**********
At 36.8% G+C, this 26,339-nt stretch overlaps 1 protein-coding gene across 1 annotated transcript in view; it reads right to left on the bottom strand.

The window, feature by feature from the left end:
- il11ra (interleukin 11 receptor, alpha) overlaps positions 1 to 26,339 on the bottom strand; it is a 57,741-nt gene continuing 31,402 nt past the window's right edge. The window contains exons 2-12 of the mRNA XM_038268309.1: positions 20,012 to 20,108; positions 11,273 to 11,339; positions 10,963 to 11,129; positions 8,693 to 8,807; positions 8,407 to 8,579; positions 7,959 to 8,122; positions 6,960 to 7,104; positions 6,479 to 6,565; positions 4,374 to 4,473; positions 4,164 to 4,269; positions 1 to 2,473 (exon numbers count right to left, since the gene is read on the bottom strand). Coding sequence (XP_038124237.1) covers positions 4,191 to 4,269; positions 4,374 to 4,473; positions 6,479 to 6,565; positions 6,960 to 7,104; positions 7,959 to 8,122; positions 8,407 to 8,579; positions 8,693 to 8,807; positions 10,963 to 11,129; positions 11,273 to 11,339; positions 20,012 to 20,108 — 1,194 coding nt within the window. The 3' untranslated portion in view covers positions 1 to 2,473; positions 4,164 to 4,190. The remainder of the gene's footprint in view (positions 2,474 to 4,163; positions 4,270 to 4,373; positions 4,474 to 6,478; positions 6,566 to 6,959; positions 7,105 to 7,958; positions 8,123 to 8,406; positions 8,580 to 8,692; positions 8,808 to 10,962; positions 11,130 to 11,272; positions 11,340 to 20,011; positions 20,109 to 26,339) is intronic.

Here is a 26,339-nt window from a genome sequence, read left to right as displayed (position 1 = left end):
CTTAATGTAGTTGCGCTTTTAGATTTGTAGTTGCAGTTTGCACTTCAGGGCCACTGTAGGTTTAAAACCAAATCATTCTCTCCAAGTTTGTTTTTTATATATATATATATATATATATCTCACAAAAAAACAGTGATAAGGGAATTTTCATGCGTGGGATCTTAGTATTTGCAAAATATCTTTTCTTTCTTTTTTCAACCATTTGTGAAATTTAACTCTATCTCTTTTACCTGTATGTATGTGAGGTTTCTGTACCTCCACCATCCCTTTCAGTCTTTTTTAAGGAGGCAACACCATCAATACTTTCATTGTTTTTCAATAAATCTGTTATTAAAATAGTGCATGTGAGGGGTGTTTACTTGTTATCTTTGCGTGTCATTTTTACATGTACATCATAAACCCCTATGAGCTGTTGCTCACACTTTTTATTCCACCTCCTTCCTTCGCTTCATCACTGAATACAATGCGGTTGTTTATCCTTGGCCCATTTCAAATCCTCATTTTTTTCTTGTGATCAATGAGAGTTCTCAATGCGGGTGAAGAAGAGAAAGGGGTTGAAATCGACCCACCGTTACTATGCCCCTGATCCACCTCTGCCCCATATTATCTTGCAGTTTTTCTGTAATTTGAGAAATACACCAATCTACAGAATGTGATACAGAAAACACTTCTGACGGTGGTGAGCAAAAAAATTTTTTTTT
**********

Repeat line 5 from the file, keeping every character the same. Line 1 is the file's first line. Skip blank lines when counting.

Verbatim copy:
CTTAATGTAGTTGCGCTTTTAGATTTGTAGTTGCAGTTTGCACTTCAGGGCCACTGTAGGTTTAAAACCAAATCATTCTCTCCAAGTTTGTTTTTTATATATATATATATATATATATCTCACAAAAAAACAGTGATAAGGGAATTTTCATGCGTGGGATCTTAGTATTTGCAAAATATCTTTTCTTTCTTTTTTCAACCATTTGTGAAATTTAACTCTATCTCTTTTACCTGTATGTATGTGAGGTTTCTGTACCTCCACCATCCCTTTCAGTCTTTTTTAAGGAGGCAACACCATCAATACTTTCATTGTTTTTCAATAAATCTGTTATTAAAATAGTGCATGTGAGGGGTGTTTACTTGTTATCTTTGCGTGTCATTTTTACATGTACATCATAAACCCCTATGAGCTGTTGCTCACACTTTTTATTCCACCTCCTTCCTTCGCTTCATCACTGAATACAATGCGGTTGTTTATCCTTGGCCCATTTCAAATCCTCATTTTTTTCTTGTGATCAATGAGAGTTCTCAATGCGGGTGAAGAAGAGAAAGGGGTTGAAATCGACCCACCGTTACTATGCCCCTGATCCACCTCTGCCCCATATTATCTTGCAGTTTTTCTGTAATTTGAGAAATACACCAATCTACAGAATGTGATACAGAAAACACTTCTGACGGTGGTGAGCAAAAAAATTTTTTTTT